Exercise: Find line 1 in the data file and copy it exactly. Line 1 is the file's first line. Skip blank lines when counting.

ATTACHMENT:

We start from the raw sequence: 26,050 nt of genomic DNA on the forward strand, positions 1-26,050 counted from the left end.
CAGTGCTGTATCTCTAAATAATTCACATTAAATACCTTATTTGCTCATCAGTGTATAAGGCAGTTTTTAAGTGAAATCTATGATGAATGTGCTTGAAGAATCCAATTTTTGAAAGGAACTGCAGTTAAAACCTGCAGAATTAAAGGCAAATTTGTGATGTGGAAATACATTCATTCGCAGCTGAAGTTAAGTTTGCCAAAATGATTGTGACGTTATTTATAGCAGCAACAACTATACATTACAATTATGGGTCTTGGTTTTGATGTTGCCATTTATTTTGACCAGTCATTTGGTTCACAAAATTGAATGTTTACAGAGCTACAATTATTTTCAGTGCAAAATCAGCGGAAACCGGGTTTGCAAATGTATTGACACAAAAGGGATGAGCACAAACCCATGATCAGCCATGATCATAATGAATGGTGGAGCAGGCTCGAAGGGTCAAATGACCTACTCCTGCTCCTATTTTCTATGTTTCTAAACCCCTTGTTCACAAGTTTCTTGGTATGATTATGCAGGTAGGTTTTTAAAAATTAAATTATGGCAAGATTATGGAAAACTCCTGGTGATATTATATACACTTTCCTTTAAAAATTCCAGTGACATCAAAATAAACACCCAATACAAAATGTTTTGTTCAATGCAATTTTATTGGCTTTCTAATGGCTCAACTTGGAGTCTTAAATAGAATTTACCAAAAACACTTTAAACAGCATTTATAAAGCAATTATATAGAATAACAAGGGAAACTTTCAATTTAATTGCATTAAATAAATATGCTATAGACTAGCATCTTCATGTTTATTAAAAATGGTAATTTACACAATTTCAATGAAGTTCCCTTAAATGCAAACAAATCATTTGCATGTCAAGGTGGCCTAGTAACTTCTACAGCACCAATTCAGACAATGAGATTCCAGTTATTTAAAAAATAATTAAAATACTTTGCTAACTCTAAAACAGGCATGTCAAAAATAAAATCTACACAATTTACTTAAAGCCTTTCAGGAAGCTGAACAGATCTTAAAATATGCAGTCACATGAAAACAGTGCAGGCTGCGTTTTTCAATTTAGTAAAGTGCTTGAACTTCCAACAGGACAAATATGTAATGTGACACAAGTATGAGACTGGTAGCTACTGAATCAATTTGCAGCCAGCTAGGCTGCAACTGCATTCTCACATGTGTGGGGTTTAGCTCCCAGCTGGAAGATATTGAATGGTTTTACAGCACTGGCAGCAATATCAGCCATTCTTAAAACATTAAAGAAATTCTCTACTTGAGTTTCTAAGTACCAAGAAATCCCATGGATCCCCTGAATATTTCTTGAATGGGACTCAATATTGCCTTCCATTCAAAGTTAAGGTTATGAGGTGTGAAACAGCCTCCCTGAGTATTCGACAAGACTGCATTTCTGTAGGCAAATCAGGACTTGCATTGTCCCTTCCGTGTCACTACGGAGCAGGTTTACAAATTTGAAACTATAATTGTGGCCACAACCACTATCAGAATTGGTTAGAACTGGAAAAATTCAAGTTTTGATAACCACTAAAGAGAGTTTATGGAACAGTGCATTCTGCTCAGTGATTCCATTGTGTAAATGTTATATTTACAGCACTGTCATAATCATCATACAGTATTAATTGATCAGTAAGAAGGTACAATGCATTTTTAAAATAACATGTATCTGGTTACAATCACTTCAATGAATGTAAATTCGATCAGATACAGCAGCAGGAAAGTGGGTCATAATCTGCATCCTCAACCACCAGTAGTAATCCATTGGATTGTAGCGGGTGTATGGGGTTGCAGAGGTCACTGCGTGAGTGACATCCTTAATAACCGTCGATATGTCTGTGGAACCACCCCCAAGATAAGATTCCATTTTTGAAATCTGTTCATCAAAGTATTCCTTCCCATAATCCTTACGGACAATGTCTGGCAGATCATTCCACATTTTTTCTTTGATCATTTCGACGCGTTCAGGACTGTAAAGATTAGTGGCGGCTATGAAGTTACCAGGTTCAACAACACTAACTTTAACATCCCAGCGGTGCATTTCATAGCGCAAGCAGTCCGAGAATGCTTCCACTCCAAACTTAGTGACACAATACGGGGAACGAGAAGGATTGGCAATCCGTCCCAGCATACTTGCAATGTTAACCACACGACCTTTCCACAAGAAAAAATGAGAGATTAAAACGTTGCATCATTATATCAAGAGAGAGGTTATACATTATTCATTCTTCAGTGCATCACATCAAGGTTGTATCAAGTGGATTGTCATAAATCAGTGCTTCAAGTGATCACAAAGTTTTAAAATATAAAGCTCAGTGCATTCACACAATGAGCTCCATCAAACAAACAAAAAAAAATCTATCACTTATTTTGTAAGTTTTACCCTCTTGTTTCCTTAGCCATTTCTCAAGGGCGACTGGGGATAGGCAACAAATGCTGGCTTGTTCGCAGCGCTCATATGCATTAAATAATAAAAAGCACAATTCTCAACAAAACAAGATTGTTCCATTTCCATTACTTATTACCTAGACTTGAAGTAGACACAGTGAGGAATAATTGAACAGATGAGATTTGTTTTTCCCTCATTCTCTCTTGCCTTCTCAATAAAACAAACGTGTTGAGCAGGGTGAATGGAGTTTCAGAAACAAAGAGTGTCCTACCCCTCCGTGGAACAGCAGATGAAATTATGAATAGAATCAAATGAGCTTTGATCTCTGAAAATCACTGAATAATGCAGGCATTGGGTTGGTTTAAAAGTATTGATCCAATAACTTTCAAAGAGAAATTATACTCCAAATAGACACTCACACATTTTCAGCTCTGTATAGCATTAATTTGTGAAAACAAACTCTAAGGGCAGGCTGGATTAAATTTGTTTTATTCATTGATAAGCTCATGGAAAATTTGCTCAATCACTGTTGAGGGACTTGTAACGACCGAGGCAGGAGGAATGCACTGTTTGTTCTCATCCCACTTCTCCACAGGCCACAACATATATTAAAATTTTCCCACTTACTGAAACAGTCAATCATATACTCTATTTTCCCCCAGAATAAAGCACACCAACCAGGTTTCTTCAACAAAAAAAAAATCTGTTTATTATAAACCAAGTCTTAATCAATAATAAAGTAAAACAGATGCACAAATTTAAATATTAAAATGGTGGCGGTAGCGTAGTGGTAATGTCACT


We start from the raw sequence: 26,050 nt of genomic DNA on the forward strand, positions 1-26,050 counted from the left end.